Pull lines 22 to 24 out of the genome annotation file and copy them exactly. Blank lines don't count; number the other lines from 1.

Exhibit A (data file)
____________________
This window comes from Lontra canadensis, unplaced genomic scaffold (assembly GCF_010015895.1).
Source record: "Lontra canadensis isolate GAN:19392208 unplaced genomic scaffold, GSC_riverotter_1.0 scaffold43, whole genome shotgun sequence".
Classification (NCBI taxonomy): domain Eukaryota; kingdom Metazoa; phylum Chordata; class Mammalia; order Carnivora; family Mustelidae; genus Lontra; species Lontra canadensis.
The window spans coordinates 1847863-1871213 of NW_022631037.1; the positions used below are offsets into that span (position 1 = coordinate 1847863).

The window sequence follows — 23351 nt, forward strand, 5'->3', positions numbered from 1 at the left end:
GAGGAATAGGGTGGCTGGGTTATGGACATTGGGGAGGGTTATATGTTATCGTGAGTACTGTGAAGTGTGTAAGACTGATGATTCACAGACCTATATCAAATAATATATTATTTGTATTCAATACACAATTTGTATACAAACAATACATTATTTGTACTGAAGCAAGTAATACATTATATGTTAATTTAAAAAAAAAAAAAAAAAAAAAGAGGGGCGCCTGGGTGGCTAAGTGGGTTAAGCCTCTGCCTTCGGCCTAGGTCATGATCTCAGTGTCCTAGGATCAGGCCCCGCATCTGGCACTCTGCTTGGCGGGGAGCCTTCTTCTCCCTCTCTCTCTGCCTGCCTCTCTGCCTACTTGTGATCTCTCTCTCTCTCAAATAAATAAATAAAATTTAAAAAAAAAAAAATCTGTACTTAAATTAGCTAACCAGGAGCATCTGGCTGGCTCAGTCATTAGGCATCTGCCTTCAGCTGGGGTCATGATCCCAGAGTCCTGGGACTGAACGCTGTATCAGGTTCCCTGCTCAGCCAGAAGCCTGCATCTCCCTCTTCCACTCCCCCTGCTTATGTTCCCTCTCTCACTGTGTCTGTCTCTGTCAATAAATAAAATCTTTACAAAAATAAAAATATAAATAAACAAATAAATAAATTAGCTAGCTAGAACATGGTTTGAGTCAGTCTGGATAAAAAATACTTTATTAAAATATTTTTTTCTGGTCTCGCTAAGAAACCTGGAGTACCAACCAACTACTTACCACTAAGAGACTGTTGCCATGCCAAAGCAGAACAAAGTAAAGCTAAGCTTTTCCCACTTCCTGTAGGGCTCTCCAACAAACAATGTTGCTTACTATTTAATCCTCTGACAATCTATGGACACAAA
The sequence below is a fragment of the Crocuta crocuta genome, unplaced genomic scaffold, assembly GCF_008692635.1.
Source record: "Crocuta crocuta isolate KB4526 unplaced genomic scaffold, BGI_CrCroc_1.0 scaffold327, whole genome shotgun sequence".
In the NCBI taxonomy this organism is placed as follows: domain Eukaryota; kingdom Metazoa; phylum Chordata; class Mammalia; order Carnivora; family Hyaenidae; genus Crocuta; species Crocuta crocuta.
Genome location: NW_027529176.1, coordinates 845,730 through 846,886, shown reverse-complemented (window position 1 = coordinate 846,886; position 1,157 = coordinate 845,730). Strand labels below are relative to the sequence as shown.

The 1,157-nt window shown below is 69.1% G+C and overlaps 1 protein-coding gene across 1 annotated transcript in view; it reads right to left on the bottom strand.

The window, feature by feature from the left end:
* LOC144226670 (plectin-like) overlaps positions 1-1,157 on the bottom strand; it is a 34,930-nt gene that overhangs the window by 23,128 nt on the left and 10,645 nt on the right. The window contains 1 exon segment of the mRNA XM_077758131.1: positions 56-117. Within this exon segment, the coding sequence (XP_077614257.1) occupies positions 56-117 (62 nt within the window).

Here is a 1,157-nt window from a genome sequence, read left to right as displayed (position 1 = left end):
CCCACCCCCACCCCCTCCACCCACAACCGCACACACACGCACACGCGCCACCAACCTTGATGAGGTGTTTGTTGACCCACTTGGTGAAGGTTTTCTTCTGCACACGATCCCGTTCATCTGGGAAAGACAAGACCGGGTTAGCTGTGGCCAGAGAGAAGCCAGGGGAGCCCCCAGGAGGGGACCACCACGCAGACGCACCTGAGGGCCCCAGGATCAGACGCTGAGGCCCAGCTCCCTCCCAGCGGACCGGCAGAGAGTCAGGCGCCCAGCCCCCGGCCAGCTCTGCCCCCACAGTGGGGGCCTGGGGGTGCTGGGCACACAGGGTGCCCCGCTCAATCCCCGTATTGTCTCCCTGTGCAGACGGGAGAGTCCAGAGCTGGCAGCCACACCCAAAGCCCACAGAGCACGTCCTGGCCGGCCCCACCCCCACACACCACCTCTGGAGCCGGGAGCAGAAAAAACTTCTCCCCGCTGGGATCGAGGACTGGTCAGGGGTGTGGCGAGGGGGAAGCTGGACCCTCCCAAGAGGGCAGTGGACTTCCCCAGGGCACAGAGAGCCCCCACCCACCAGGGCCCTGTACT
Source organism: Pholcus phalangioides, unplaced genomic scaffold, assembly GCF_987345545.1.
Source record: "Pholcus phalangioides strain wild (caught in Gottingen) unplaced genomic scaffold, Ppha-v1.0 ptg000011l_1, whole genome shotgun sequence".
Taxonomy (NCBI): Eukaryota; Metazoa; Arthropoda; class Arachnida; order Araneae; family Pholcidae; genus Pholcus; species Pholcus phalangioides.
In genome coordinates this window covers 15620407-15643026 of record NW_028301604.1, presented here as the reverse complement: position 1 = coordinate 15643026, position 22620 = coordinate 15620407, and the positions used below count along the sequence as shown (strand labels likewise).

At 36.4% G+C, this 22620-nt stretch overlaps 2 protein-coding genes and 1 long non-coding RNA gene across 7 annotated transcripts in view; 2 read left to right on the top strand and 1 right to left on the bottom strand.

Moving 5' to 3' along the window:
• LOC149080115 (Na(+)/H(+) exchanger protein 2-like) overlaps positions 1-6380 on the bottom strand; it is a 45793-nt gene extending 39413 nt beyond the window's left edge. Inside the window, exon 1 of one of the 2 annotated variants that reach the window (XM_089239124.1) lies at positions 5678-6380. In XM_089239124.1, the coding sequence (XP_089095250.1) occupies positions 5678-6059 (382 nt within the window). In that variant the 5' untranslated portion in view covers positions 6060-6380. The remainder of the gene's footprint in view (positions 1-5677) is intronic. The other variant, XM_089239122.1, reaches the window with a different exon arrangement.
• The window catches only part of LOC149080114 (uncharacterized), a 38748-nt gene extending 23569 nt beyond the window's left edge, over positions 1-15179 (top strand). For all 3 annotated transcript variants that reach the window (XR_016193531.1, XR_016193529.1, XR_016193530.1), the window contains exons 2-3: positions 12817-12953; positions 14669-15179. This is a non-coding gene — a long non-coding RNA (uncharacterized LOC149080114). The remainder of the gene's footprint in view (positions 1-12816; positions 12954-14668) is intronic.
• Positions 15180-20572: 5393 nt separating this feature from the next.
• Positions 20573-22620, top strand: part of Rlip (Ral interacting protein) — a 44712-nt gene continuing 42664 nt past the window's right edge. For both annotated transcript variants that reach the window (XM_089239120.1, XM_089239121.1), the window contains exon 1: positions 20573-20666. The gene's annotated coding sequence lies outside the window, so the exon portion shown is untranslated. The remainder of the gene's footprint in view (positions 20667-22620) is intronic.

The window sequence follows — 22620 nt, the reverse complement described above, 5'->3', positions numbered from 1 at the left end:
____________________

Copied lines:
• LOC149080115 (Na(+)/H(+) exchanger protein 2-like) overlaps positions 1-6380 on the bottom strand; it is a 45793-nt gene extending 39413 nt beyond the window's left edge. Inside the window, exon 1 of one of the 2 annotated variants that reach the window (XM_089239124.1) lies at positions 5678-6380. In XM_089239124.1, the coding sequence (XP_089095250.1) occupies positions 5678-6059 (382 nt within the window). In that variant the 5' untranslated portion in view covers positions 6060-6380. The remainder of the gene's footprint in view (positions 1-5677) is intronic. The other variant, XM_089239122.1, reaches the window with a different exon arrangement.
• The window catches only part of LOC149080114 (uncharacterized), a 38748-nt gene extending 23569 nt beyond the window's left edge, over positions 1-15179 (top strand). For all 3 annotated transcript variants that reach the window (XR_016193531.1, XR_016193529.1, XR_016193530.1), the window contains exons 2-3: positions 12817-12953; positions 14669-15179. This is a non-coding gene — a long non-coding RNA (uncharacterized LOC149080114). The remainder of the gene's footprint in view (positions 1-12816; positions 12954-14668) is intronic.
• Positions 15180-20572: 5393 nt separating this feature from the next.